WASHINGTON -- The Supreme Court upheld the rights of whites Monday to challenge affirmative action plans in a reverse discrimination case from Birmingham, Ala., once known for its opposition to the civil rights movement.
In a 5-4 decision, the court affirmed a ruling by the 11th U.S. Circuit Court of Appeals that allows a suit by white firefighters, seeking to block hiring and promotion quotas, to go forward.
Writing for the majority, Chief Justice William Rehnquist said the decision is a continuation of the country's 'deep-rooted historic tradition that everyone should have his day in court.'
But civil rights groups condemned the court's ruling as a 'full-scale retreat' on affirmative action and warned the decision would make it more difficult to bring discrimination suits in the future.
'This is just one body blow after another, the sum total of which is to set the clock back on civil rights,' said Isabelle Katz Pinzler, a spokeswoman for the America Civil Liberties Union.
The decision comes just one week after the court ruled, 5-4, that a simple comparision of an employer's white and minority workers is not enough to prove discrimination in hiring.
It appeared Justice Anthony Kennedy cast the decisive vote in the Birmingham case, as he joined Rehnquist and Justices Byron White, Sandra Day O'Connor and Antonin Scalia. Before Kennedy joined the court, the justices split 4-4 in January 1988 on an identical case involving an affirmative action challenge by white New York City police officers. ---
In other action Monday, the court:
-Upheld a South Carolina ruling that a death sentence should be reversed when a prosecutor introduces irrelevant evidence about the victim's character to influence the jury.
-Ruled that a trial judge may impose a stiffer sentence following trial for the same charges a defendant had earlier pleaded guilty to and received a lighter punishment for.
-Announced it would decide, in an Arkansas case, when uninsured demand notes can be considered securities.
-Agreed to review a $1.3 million verdict against Texaco for price discrimination in a case that pits retailers against wholesales and could force big changes in product distribution practices nationwide.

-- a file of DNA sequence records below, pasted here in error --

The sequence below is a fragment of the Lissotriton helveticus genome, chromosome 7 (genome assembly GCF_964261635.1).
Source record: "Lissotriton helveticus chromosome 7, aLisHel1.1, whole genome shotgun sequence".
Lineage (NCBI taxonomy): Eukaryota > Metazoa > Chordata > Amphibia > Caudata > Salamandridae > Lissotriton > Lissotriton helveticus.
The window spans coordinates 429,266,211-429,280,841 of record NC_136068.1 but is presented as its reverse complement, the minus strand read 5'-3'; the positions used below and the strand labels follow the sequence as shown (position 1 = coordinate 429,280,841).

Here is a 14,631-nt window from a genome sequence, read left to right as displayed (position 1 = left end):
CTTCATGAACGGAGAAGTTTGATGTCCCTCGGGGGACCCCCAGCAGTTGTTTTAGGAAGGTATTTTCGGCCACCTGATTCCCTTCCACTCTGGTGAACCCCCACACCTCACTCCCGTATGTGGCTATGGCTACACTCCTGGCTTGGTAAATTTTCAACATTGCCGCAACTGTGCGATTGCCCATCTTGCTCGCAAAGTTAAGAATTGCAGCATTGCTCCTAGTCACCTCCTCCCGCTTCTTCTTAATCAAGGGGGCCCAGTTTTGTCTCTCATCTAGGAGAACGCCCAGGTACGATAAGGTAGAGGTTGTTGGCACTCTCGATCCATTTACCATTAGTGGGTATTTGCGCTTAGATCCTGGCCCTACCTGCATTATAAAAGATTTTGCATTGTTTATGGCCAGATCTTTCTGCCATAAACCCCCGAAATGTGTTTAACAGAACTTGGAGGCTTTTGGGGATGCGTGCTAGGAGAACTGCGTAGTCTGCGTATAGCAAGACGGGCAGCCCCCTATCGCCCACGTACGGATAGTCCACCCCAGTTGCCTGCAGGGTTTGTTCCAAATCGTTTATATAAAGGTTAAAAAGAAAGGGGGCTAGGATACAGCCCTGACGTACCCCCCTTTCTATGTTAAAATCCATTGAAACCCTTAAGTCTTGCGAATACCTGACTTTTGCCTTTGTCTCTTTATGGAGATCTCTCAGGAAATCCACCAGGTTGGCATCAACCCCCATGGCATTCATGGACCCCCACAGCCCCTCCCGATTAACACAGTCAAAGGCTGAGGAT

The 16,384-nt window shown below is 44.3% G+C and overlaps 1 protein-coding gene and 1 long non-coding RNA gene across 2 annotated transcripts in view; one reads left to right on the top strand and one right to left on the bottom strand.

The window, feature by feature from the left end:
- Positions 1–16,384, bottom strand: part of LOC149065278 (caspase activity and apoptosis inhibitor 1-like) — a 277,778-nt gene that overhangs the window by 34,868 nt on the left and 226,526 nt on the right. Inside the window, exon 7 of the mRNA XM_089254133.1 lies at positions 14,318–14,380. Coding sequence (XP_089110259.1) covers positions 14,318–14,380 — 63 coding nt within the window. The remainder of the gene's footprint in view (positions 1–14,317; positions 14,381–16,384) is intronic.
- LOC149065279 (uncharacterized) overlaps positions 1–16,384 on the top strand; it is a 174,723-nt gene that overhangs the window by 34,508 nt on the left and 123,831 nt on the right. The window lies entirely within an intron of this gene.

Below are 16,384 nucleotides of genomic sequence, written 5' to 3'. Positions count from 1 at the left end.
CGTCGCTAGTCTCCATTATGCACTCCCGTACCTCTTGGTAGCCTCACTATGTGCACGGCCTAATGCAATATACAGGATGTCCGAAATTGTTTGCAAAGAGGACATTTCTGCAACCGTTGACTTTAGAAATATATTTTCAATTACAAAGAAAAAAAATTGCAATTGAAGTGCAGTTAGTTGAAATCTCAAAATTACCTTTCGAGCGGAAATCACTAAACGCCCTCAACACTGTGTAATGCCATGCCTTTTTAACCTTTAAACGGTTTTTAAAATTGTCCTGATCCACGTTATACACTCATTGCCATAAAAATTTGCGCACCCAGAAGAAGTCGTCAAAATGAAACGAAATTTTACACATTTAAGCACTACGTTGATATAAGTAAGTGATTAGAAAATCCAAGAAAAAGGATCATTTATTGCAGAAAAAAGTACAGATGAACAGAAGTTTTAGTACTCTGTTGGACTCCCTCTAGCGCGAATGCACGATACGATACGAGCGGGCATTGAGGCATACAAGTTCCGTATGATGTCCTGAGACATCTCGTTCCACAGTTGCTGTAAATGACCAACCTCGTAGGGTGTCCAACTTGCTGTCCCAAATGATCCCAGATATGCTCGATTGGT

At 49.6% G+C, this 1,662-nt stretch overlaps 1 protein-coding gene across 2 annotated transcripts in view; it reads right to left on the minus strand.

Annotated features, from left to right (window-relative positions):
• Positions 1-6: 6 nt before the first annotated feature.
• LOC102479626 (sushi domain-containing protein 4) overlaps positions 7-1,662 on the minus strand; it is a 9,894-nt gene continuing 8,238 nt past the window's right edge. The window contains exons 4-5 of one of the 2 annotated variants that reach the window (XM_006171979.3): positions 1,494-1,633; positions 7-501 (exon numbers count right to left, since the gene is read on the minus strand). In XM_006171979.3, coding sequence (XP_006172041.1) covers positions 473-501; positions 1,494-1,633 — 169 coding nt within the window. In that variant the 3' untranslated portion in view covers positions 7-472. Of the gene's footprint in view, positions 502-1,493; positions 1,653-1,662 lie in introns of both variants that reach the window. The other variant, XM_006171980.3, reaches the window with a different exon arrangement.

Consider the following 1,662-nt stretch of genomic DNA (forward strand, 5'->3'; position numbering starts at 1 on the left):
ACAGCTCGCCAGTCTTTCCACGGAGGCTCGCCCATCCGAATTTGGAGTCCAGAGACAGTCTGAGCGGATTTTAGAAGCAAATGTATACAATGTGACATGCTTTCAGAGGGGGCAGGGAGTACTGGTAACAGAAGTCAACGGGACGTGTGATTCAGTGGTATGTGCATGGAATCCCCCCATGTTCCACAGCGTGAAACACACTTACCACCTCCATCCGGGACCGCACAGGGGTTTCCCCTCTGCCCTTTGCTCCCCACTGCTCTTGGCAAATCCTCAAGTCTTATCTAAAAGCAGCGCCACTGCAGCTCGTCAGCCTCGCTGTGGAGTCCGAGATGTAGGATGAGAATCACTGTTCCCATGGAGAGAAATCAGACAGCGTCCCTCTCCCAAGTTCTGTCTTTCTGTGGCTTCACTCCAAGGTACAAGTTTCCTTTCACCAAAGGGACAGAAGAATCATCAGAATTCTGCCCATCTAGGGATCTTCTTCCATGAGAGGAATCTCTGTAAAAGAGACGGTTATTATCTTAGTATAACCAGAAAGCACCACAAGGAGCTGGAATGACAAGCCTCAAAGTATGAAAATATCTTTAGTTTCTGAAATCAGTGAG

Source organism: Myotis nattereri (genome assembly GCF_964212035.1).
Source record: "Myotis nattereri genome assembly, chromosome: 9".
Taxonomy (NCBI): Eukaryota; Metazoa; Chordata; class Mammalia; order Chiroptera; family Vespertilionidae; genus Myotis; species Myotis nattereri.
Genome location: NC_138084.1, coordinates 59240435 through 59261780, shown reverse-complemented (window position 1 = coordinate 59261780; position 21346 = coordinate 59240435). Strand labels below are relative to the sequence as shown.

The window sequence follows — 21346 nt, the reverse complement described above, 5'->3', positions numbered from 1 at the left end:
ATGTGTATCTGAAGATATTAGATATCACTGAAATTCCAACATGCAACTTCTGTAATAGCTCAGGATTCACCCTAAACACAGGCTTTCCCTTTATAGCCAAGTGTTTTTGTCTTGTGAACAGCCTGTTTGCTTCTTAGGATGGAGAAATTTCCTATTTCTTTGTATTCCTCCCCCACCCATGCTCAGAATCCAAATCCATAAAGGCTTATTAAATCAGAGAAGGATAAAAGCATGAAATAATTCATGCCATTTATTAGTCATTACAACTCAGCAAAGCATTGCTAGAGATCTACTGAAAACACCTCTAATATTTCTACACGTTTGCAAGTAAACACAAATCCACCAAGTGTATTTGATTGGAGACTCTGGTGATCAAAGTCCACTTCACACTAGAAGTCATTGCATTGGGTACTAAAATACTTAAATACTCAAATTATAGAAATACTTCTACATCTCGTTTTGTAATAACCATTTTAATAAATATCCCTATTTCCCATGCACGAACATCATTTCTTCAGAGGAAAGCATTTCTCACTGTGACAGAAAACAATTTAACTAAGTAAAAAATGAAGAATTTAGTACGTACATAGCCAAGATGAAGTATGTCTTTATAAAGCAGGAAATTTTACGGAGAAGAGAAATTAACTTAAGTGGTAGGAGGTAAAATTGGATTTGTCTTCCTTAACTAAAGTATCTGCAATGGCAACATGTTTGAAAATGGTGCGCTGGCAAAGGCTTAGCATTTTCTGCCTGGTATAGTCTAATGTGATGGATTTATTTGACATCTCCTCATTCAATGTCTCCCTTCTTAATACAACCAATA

-Refused to review a lower court ruling that bans people from protecting livestock menaced by endangered species -- specifically sheep under attack by grizzly bears.
The Birmingham ruling is the latest tangle in 14 years of federal discrimination suits filed by blacks, the NAACP and later the federal government charging the city had engaged in a pattern of discrimination against blacks and women.
In the 1950s, the city -- known for vicious attacks on civil rights protesters by Birmingham police -- advertised municipal jobs such as firefighter with a 'white only' designation. The city did not hire a black firefighter until 1968.
In July 1981, despite a nearly 50 percent black work force, only 79 of 480 police officers were black and only 3 out of 131 sergeants were black. There were no blacks among the 40 police lieutenants and captains.
In the fire department, 42 of the 453 firefighters were black and there were no blacks among the 140 lieutenants, captains and battalion chiefs.
After two trials, the city entered into consent decrees in 1981 with those bringing the suits setting hiring and promotion quotas for blacks and calling for an end to discriminatory hiring and promotion practices.
The long-term goal of the court-approved decree was to have the racial mix of city employees match up with the makeup of the civilian labor force.
Part of the plan included a 50 percent annual minority hiring and promotional goal for firefighters and for fire lieutenants and a 25 percent goal in the city's engineering department.
After the plan was approved by the federal court, it was challenged by white male firefighters who claimed it violated the Civil Rights Act of 1964 and the Constitution by intentionally favoring blacks over whites and by promoting less qualified blacks ahead of whites.
The government, reversing its original position, sided with the white firefighters. Under the Reagan administration, the government repeatedly -- but generally unsucessfully -- fought affirmative action plans on the ground they discriminate against whites.
The suit was eventually dismissed before trial but reinstated by the appeals court.
The parties to the consent decree, the blacks, the city and the Personnel Board of Jefferson County, Ala., all asked for high court review seeking to overturn the appeals court decision. ---
87-1614 John W. Martin, et al., vs. Robert K. Wilks, et al.